Competition will hinder growth

Another problem that web developers face is that for security reasons — preventing malicious attacks such as virus infections or worse — most internet-based software doesn't have the ability to gain open access to a computer's file system, he said. That inherently limits the capabilities and features of web software, something that he expects Apollo to change.

"Now you can get access to the file system, move files around, you can create a new file on a computer … which will open a whole lot of new possibilities."

Examples of desktop software already available for Apollo include:

  • A media player by music recommendations service Finetune.com that can play songs on a computer hard drive as well as streaming tracks from Finetune that match the user's tastes.
  • Scrapbooking software by Scrapblog.
  • A scheduling and time management tool called Gtimer.

All of them were converted from web-only software within days, according to Adobe's Mike Downey, senior product manage for Apollo.

However, independent developers aren't the only ones looking for a way onto the desktop, he said.

eBay incorporating Apollo software

Internet auction giant eBay will soon release its own Apollo desktop software that lets people manage their auctions to a degree that had not previously been possible within a web browser, he said. Dubbed Project San Dimas, the new software is the only major project that Adobe can discuss at the moment.

But those kinds of projects and their capabilities aren't limited to Apollo, whose full version is to be available for Windows and Mac by the end of the year, and for the Linux operating system in 2008, according to an industry analyst.

Dave Senf of market research firm IDC Canada says Apollo is only one of a range of competing technologies available to developers seeking to bridge the internet and desktop.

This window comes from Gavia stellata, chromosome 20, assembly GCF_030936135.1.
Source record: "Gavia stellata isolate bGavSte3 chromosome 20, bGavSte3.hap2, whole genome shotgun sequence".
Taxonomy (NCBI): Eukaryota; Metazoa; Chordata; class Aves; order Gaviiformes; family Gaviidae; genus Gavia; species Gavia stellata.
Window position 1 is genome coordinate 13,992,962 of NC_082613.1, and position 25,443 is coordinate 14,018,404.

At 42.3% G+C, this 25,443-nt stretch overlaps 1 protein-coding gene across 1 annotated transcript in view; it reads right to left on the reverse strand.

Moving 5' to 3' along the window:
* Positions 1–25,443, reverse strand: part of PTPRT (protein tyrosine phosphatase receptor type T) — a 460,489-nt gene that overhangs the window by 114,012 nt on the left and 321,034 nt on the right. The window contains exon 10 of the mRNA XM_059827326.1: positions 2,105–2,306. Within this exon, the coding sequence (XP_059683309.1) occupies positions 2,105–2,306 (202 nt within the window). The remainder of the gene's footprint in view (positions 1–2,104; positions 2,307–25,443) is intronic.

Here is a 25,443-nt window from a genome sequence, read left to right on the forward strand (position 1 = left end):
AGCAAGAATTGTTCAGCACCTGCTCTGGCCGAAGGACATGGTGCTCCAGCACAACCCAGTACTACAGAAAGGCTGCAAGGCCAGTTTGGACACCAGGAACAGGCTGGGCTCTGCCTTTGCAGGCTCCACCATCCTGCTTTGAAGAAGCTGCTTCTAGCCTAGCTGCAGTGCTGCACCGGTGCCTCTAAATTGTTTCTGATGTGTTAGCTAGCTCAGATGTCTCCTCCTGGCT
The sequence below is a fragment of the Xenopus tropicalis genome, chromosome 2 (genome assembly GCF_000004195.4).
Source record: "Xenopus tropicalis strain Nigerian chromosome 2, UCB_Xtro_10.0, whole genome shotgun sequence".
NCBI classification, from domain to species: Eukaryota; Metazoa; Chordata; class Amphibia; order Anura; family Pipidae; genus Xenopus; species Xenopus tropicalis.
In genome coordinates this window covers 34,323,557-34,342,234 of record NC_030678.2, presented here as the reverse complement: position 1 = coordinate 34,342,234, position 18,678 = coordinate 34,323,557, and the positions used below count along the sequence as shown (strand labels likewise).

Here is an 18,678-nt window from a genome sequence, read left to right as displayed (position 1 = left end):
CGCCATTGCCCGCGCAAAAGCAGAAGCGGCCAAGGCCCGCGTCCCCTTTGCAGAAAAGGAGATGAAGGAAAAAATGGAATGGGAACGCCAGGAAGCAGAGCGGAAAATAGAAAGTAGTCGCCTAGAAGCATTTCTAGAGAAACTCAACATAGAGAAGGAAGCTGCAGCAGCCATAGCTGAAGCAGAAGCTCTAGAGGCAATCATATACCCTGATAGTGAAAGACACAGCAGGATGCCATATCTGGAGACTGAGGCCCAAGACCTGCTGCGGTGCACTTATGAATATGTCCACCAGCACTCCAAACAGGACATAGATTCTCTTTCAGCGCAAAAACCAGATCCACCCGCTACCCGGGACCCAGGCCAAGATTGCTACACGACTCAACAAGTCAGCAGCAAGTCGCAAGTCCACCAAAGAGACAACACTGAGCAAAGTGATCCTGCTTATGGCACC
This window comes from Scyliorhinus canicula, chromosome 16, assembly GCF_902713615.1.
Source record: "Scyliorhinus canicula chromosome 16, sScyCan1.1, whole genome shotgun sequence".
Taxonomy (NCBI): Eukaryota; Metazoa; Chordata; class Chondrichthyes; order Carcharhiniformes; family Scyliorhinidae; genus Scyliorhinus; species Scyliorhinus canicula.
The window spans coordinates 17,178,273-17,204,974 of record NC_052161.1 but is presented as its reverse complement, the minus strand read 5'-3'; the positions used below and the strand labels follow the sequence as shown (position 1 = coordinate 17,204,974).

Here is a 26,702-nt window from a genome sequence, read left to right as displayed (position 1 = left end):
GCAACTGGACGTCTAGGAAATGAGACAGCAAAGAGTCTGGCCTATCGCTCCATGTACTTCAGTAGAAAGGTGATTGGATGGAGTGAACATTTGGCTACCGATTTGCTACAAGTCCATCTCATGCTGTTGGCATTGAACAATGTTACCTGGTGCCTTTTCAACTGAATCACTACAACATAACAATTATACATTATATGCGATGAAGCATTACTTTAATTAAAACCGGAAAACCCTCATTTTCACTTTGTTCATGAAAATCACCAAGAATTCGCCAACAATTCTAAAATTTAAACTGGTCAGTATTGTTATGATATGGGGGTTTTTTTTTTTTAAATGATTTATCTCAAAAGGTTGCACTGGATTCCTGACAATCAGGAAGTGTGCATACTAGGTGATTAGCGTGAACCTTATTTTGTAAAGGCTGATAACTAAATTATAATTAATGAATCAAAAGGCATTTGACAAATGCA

"Microsoft has Silverlight … there's also SVG, then there's XUL put forward by the Mozilla folks who brought you the Firefox web browser, there's Java. … But Flash by far has the dominant position for web designers," Senf said.

Competition will hinder growth

The competition among the various offerings for cross-platform software frameworks will initially hinder the rapid growth of the new generation of programs, Senf said.

"There's going to be a lot of competition initially, at least for the next 18 months or so. Microsoft and Adobe and the many Java supports as well, they'll offer competing solutions and toolsets that will slow the adoption [of cross-platform software] than if they'd agreed on a standard."

But that rivalry will eventually evaporate, with competitors supporting one another's formats, Senf predicts: "Five years out, you'll see tools supporting the Apollo framework and the same from Microsoft."

When that happens, "we'll leave the boring flat HTML world behind and see richer applications" that perform multiple functions.

Jones thinks it may happen sooner than later. At the Flash In The Can conference in Toronto April 22 to 24, developers were eager to learn about using Apollo, he said.

"We had unbelievable interest," Jones said. "That room was absolutely jammed. We had people sitting on the floor, standing in the aisles — they were overflowing out the door and into the halls."